Faking it at Bangkok's Museum of Counterfeit Goods
Bangkok’s reputation as one of the world’s premiere marketplaces for counterfeit goods is certainly deserved, as a quick walk down many a street can attest.
For Joe McSomchai, this is harmless consumerism at its finest. Will Disney -- a company that made over US$38 billion in 2010 -- really miss the $50 they’d charge Joe for a Mickey Mouse doll that cost $4 to make?
Should he feel guilty that he can pick up a pair of “Oakely” sunglasses for a fraction of the cost he’d pay in retail?
Probably not. But if Joe McSomchai knew the full extent of the counterfeiting industry, he might change his mind.
For anyone interested in the issues that surround the counterfeit industry, a visit to Bangkok’s very own Museum of Counterfeit Goods is in order.
Located at the offices of law firm Tilleke & Gibbins (T&G) on Rama III Road, it’s an eye-opening display that shows just how much is counterfeited, how far crooks will go to manufacture fake products, and the very real dangers that the industry creates.
The museum, established in 1989 and modeled after a similar facility in Hong Kong, was created to act as an educational tool.
“Its purpose is to educate the public about intellectual property (IP) infringement and to create an awareness of the extent and consequences of counterfeiting,” says James Evans, a T&G consultant.
Cutting corners and exploiting cheap labor
The simple truth is that what you see on Patpong or Sukhumvit Road is just the tip of the iceberg. No one will notice or care that a single Mickey Mouse doll was bought as a gift, and it’s true that the same person buying a fake Vuitton bag is probably not going to buy a real one, negating the argument that the manufacturer loses a sale.
But there's more to Thailand's illegal counterfeit industry than CDs, sunglasses and purses.
“Because counterfeits are sold on the black market there are no health and safety checks, no audited supply chains to ensure fair working conditions, and no taxes paid to the government to improve the welfare of the country," says Evans.
"Corners are cut in production and the cheapest labor possible is used, which often means child labor or exploitation of illegal immigrants.”
Health and safety issues
Walking into the T&G museum almost feels like an upscale version of Patpong Road. Fake Lacoste and Playboy T-shirts line the wall, and there are display cases filled with phone covers, shoes, key chains, lamps and more.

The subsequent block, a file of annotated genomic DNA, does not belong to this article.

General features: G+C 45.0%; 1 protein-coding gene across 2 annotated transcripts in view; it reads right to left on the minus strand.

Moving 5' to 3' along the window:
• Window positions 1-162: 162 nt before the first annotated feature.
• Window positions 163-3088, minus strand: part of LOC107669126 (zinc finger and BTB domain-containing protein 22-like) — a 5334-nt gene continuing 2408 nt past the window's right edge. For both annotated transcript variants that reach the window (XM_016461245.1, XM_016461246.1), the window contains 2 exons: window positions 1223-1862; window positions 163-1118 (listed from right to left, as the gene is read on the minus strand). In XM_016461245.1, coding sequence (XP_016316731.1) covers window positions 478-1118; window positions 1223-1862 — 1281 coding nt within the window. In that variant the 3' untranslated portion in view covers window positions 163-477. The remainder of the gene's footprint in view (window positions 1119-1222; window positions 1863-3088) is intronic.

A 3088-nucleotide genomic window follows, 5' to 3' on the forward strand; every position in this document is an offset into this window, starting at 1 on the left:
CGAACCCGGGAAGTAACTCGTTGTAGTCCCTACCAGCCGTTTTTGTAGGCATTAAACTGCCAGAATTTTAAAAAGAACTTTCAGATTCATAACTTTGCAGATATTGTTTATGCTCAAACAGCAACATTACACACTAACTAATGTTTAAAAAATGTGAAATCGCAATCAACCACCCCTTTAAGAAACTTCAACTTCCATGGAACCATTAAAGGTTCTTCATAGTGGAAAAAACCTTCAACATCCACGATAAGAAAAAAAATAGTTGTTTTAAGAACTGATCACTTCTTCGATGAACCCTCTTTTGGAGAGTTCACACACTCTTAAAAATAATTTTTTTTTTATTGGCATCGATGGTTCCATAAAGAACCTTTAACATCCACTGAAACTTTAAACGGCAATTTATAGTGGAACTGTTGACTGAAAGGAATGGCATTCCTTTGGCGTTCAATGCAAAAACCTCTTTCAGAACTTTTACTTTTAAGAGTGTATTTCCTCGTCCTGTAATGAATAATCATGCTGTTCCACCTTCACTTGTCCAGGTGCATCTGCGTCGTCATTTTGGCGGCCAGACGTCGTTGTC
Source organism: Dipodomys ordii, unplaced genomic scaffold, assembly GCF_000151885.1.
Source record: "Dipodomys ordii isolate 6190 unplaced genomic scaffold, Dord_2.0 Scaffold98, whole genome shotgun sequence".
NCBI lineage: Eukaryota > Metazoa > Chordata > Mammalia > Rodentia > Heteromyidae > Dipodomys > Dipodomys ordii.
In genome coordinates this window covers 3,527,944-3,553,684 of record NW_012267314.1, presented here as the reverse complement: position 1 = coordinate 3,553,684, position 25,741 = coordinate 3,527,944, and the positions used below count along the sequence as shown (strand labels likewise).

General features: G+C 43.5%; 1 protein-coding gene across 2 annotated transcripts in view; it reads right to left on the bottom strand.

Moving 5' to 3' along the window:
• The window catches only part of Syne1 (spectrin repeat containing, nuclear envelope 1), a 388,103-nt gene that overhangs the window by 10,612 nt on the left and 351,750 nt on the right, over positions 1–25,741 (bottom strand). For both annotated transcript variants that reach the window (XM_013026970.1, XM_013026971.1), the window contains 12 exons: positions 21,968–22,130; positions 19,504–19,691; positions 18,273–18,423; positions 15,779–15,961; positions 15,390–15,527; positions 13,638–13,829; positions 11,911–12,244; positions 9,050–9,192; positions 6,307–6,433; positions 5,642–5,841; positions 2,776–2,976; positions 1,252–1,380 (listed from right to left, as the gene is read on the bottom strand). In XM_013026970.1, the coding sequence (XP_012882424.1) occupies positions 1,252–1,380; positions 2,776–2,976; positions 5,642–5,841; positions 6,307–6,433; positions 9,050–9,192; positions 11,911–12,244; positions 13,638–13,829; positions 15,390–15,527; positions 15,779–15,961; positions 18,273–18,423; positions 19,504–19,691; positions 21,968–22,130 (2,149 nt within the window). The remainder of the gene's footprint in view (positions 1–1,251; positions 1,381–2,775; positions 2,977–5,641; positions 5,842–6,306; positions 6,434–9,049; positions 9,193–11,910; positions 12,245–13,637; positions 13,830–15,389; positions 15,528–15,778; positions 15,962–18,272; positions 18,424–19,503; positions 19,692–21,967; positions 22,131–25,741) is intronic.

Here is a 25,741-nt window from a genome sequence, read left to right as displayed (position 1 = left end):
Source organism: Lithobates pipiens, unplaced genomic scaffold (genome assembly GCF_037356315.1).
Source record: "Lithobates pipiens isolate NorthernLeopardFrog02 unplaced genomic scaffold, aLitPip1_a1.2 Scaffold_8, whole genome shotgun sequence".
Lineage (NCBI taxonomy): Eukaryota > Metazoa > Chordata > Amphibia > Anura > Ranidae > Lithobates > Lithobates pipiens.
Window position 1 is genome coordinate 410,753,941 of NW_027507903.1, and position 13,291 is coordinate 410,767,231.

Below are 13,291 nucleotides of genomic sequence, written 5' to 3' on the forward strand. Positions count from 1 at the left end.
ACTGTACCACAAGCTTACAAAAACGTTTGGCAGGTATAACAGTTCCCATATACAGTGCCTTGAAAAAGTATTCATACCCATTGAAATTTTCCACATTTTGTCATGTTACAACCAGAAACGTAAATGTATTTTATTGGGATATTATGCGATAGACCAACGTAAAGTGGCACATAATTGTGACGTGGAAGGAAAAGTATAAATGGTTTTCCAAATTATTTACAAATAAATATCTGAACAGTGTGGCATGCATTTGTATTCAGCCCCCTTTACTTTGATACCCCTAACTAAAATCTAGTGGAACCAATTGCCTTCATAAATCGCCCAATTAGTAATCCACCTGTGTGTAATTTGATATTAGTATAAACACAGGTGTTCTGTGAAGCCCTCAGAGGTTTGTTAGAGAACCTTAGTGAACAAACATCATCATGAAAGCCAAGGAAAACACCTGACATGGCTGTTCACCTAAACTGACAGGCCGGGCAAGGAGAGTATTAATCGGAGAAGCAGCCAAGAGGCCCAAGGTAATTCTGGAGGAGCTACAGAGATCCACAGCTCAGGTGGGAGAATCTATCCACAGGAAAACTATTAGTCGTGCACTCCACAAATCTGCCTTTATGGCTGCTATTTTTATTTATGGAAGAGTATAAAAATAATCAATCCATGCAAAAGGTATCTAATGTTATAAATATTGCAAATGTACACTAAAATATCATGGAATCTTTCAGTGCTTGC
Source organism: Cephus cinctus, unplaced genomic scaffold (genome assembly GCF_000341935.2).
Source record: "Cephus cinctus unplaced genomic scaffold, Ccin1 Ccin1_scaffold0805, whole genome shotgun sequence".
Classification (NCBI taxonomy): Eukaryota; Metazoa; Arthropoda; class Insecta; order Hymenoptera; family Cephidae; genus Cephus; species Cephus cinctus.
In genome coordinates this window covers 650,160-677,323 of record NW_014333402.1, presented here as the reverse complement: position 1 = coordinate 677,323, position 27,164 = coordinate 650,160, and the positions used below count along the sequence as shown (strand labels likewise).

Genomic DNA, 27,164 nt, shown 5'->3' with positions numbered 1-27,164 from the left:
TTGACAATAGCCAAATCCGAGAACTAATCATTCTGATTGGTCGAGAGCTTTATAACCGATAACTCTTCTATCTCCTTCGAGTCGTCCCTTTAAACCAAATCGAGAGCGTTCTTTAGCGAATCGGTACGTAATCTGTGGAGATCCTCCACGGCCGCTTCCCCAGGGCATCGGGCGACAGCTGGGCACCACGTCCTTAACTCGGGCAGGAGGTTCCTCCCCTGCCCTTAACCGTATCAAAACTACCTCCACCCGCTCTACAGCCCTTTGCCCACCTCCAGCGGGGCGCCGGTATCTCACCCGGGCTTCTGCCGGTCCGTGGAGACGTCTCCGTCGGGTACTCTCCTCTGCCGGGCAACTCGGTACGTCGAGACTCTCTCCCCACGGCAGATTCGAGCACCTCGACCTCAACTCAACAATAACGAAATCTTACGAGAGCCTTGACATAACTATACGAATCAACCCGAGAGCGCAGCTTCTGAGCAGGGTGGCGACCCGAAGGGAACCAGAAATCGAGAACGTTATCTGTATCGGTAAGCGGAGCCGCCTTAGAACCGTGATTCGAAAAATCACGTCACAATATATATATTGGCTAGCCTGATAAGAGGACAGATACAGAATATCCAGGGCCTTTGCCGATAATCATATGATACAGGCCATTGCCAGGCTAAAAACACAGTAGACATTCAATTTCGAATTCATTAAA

“Meh,” I thought to myself, “this ain’t so bad.”
But then I stumbled onto a case displaying fake Viagra and other medicines and suddenly got it.
Buying fake jeans is one thing, but how would people feel if they knew that their mother had possibly been given fake cancer medication? Or that the airplane carrying their sister home for the holidays may have a fake part in its landing gear?
Modern counterfeiters are masters of low-quality mimicry. With modern counterfeiting technology, this means that they can make low-quality copies of everything from iPhones to Coca-Cola to condoms.
Evans notes that some of the most commonly counterfeited items include automobile brake pads and oil filters, phone batteries and food items such as baby formula. Even real shampoo bottles are refilled with fake shampoo.
Most of the time people don’t know until it’s too late, and there are new cases every day where a consumer has been injured by low-quality counterfeits.
“Counterfeiting also acts as a disincentive to innovation, and one of the hallmarks of a developed nation is a thriving innovative economy. If IP owners cannot trust that their inventions, designs or brand value is secure, the market is stuck imitating instead of innovating, and development is significantly stifled,” says Evans.
No easy solutions
As T&G acts on behalf of many large international brands to protect IP in Thailand, most of the 3,500 or so products in its museum -- which are displayed next to their genuine counterparts -- were provided by clients for public display.
The law firm also works with the Thai police and customs to help verify seized products, and runs seminars providing up-to-date information on brand protection issues, including training on how to differentiate between genuine and counterfeit goods.
Of course, the obvious question is why the police don’t simply shut down stalls selling counterfeit goods when they see them -- which would be roughly every few minutes.
The answer is fairly obvious for anyone who understands how Thailand works. On May 7, 2009, a police operation to confiscate counterfeit goods on Patpong erupted into a violent protest complete with beatings, smashed windows and gunfire from both sides.
A more politically correct answer is given by Evans: “A surprising amount is being done by the government to combat counterfeiting, but the problem is so big that they are only scratching the surface.
"Of course, corruption is a problem, but so is the allocation of resources to a crime which ranks lower in importance than fraud, corruption, child labor, human trafficking, drugs and arms deals. However, police are starting to realize that counterfeiting often involves or feeds all of these other crimes.”
The Tilleke & Gibbins Museum of Counterfeit Goods is open Monday - Friday, 10 a.m.-4 p.m., but appointments are required at least 24-hours in advance. Contact Suthatip Anantapornsuk at +66 (0)2 653-5555 or firstname.lastname@example.org to set up an appointment.